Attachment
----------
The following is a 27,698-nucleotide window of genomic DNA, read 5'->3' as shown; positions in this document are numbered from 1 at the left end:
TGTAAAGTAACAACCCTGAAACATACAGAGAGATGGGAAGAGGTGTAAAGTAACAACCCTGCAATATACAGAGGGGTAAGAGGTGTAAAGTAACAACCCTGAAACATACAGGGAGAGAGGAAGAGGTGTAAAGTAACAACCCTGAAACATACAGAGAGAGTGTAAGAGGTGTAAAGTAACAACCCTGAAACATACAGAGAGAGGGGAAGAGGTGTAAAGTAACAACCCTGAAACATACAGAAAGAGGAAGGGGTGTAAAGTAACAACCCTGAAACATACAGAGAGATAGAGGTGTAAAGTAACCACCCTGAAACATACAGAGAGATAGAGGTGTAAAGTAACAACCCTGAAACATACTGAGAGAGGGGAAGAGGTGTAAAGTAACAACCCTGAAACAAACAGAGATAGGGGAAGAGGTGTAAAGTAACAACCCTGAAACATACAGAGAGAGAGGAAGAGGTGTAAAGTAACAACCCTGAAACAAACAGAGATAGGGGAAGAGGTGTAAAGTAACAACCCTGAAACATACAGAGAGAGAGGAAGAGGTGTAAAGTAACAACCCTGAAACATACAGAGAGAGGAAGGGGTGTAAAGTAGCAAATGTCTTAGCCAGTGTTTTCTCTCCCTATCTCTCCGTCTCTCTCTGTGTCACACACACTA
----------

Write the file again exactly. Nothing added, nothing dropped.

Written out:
The following is a 27,698-nucleotide window of genomic DNA, read 5'->3' as shown; positions in this document are numbered from 1 at the left end:
TGTAAAGTAACAACCCTGAAACATACAGAGAGATGGGAAGAGGTGTAAAGTAACAACCCTGCAATATACAGAGGGGTAAGAGGTGTAAAGTAACAACCCTGAAACATACAGGGAGAGAGGAAGAGGTGTAAAGTAACAACCCTGAAACATACAGAGAGAGTGTAAGAGGTGTAAAGTAACAACCCTGAAACATACAGAGAGAGGGGAAGAGGTGTAAAGTAACAACCCTGAAACATACAGAAAGAGGAAGGGGTGTAAAGTAACAACCCTGAAACATACAGAGAGATAGAGGTGTAAAGTAACCACCCTGAAACATACAGAGAGATAGAGGTGTAAAGTAACAACCCTGAAACATACTGAGAGAGGGGAAGAGGTGTAAAGTAACAACCCTGAAACAAACAGAGATAGGGGAAGAGGTGTAAAGTAACAACCCTGAAACATACAGAGAGAGAGGAAGAGGTGTAAAGTAACAACCCTGAAACAAACAGAGATAGGGGAAGAGGTGTAAAGTAACAACCCTGAAACATACAGAGAGAGAGGAAGAGGTGTAAAGTAACAACCCTGAAACATACAGAGAGAGGAAGGGGTGTAAAGTAGCAAATGTCTTAGCCAGTGTTTTCTCTCCCTATCTCTCCGTCTCTCTCTGTGTCACACACACTA